Three Strange Theories You Might Believe After Attending Arizona's International UFO Congress

If you can, you should sneak away from your comparatively corporate gig sometime this week for the 2012 meeting of the International UFO Congress. The group, based here in Phoenix has held this annual conference since 1991 and has seen attendance climb every year.

The 2012 session starts tomorrow at Fort McDowell Resort and Casino and will present notable researchers and witnesses of alien activity like Whitley Strieber, Stanton Friedman and Arizona's own Travis Walton, subject of the book and film Fire in The Sky, which told of the logger's 1975 abduction in the White Mountains.

As Web-dwelling fanboy, I am usually pre-loaded with a fistful of snark and self righteousness, but I'm doing my best to keep it at bay this week. I enjoy the annual confab of the IUFOC and fully support their proselytizing for crop-circles, close encounters other contact with extraterrestrial entities. Stranger things have happened - after all, the fat kid from Superbad may soon be known as "Academy-Award Winner Jonah Hill," so who are we to say what's impossible?

Here are three more pieces of homegrown weirdness that I (kinda) want to believe:

3. Mummies in the Grand Canyon 

Back in 1909, or so the legend goes, two Smithsonian funded explorers discovered an intricate network of tunnels deep in the bedrock of the Grand Canyon. Inside they found a cache of Egyptian mummies, Indian artifacts, and Asian relics, all of which suggested visitations from ancient Eastern societies long before Columbus discovered the new world.

The Phoenix Gazette posted the discovery as front page news on April 5th of that year, but no follow-up story ever developed and the two explorers have since been lost to history.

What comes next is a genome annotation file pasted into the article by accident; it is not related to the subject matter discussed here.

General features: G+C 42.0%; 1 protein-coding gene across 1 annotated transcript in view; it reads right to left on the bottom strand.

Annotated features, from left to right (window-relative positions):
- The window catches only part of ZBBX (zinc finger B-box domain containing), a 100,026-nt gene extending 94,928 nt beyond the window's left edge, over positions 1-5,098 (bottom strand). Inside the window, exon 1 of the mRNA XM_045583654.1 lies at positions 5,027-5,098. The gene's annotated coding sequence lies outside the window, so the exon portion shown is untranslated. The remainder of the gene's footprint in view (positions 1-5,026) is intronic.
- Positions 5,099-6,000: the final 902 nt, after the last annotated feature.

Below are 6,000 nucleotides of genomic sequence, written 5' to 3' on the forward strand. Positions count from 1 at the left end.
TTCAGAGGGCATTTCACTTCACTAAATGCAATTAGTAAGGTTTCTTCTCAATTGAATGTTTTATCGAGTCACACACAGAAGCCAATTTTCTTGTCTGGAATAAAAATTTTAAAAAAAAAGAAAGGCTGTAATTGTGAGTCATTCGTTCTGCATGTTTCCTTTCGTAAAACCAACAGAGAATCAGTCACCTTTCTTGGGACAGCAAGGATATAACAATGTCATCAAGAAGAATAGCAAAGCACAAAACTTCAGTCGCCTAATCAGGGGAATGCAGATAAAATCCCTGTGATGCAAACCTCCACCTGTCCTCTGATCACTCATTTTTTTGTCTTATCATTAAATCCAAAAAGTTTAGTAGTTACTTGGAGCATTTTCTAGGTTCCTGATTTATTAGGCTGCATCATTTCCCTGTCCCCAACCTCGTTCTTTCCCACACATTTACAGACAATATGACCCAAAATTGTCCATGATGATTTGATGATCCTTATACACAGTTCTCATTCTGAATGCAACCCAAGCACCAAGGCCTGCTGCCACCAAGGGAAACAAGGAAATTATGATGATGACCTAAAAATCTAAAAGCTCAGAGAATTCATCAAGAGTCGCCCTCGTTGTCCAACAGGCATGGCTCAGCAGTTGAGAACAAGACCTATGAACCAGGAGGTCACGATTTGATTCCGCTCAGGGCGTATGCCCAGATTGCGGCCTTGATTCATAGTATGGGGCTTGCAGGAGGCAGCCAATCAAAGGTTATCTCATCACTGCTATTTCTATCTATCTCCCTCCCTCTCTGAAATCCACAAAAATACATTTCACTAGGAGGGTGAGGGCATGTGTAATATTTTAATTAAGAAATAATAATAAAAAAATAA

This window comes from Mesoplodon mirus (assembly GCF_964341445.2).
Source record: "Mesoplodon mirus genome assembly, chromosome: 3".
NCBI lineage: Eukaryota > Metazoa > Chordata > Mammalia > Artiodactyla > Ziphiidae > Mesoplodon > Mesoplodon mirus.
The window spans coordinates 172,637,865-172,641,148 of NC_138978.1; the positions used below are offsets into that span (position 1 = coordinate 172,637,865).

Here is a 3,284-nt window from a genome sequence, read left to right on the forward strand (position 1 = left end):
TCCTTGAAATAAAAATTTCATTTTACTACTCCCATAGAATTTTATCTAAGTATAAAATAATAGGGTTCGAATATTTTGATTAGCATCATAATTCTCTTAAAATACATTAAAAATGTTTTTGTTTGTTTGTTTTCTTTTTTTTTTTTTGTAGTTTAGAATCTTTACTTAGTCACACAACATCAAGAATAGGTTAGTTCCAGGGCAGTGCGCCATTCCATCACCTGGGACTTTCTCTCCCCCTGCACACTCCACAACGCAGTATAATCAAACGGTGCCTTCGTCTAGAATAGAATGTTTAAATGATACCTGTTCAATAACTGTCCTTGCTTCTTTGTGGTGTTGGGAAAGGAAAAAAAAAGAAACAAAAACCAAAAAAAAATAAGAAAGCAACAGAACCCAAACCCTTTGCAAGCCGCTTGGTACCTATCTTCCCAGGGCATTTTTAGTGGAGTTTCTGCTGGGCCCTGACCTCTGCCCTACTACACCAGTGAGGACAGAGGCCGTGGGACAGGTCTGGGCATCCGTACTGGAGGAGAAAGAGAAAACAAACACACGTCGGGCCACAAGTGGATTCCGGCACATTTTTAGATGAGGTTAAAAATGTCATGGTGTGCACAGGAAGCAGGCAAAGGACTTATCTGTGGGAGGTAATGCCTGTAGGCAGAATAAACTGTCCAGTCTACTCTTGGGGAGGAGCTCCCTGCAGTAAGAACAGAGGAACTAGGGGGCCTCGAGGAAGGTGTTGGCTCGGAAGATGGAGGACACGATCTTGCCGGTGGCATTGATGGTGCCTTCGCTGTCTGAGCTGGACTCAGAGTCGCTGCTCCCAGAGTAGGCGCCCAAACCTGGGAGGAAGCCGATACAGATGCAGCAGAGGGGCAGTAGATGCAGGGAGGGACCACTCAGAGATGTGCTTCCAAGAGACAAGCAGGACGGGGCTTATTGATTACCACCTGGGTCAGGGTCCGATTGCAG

I don't know about you, but this whole story is begging to be National Treasur-ized, if only to get footage of Nic Cage chewing scenery whilst riding a burro.

2. The Mogollon Monster

Somewhere along the Rim, a distant cousin of the Yeti is rumored to prowl the forest. Based on eye-witness accounts, the Mogollon Monster is over seven feet tall and covered in a thick coat of dark or reddish brown fur. 

Often thought to be a physical manifestation of a vengeful Native American spirit, a 1903 report by the Arizona Republican claimed that the man-ape was once seen drinking the blood of two cougars it had beaten to death with a large club. 

Note to NAU frat guys...maybe you want to sit out the local edition of "Messing with Sasquatch."

1. Page, Arizona - The Shadow Government's Transit Station

It is widely thought in conspiracy lore that just outside of Dulce, New Mexico, a shadowy arm of the New World Order is conducting experiments in psychokinesis, mind control and human/alien hybrids in a multi-level subterranean base.

In order to ferry workers between this black-ops location and the ultra secretive Area 51 in Nevada, some 700 miles away, a high speed (possibly magnetic levitation) train system was constructed deep below the Earth's surface. Inexplicably, the train is not just a straight shot and instead has a spur line that ends somewhere below the City of Page, Arizona.

No one has yet discovered the connection between nefarious, government-sponsored mad science and the Biggest Little Town in the Desert, but the place HAS played host to several sci-fi films including Hulk, Evolution, Eight Legged Freaks, two Planet of the Apes films and Beastmaster 2: Through the Portal of Time. When viewed as a whole, one wonders if the town elders are not so subtly hinting about their sleepy hamlet's role in an inter-dimensional conspiracy.

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Bob Beard